WASHINGTON (AP) -- Federal judges are questioning whether South Carolina can wait until 2014 to put its new voter ID law into effect.
A three-judge panel raised the question Monday as an attorney for South Carolina delivered closing arguments in a trial over whether the state's new voter ID law is discriminatory.
The attorney urged the judges to allow the law to be implemented in time for the Nov. 6 election. He said voters who don't have the required photo ID would be allowed to cast provisional ballots.
South Carolina went to court after the Department of Justice blocked the law, saying it diminishes minorities' voting rights. South Carolina is required to get federal approval for the law because of its history of discrimination against minority voters.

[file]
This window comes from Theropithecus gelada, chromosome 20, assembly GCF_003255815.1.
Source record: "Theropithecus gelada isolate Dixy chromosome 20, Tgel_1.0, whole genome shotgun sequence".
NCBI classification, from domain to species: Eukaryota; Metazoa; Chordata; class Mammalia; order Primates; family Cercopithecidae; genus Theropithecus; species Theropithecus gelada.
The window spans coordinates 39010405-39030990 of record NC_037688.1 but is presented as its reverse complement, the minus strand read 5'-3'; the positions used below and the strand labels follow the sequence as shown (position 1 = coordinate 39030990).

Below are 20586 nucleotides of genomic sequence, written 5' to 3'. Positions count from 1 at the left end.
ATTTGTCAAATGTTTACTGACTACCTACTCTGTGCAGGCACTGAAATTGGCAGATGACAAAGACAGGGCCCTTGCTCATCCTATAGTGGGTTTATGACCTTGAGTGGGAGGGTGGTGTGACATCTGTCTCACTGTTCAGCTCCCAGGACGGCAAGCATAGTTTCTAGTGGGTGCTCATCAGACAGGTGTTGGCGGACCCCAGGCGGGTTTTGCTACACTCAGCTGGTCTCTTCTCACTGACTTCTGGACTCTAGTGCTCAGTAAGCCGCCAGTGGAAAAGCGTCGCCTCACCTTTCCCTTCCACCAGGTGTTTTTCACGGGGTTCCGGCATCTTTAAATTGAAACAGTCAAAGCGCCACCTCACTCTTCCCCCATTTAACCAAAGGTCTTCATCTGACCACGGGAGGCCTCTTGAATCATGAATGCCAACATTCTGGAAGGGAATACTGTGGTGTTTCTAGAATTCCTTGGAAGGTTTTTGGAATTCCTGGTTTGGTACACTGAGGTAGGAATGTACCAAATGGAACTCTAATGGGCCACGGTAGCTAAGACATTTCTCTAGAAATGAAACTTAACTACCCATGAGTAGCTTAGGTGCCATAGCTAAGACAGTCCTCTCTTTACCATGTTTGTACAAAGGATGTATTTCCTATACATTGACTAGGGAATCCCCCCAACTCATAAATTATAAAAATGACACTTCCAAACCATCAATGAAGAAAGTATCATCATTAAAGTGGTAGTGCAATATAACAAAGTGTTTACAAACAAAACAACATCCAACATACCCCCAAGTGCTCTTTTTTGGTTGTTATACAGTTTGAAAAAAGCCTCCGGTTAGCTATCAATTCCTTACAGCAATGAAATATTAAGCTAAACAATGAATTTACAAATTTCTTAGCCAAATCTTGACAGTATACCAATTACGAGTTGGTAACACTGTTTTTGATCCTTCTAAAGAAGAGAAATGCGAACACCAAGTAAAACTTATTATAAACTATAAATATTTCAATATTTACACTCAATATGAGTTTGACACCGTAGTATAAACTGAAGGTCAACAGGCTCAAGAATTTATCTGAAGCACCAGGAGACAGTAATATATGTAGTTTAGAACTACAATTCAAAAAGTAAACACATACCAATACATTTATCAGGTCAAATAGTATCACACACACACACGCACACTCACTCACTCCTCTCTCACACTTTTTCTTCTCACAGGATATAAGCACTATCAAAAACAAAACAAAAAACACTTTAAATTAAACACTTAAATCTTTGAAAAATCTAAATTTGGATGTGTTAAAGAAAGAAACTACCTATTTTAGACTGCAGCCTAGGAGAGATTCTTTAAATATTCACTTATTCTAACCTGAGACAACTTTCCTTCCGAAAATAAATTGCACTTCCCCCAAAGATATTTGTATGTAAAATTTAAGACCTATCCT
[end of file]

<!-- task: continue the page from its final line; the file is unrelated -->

State Representative Ralph Norman said the Voter I.D. is about preventing voter fraud. He acknowledged there is no proof voter fraud is happening in South Carolina, but also said there is no way to prove it is not.
"It's just a small percentage of people affected right now," said Norman," they can get an I.D. Think of all the good this will do."
Rock Hill NAACP President Melvin Poole believes the law should be struck down all together.
"They didn't want to pass this law until they saw the 2008 election results. This is just a way to keep the colored people from voting," said Poole.
A decision is expected next month.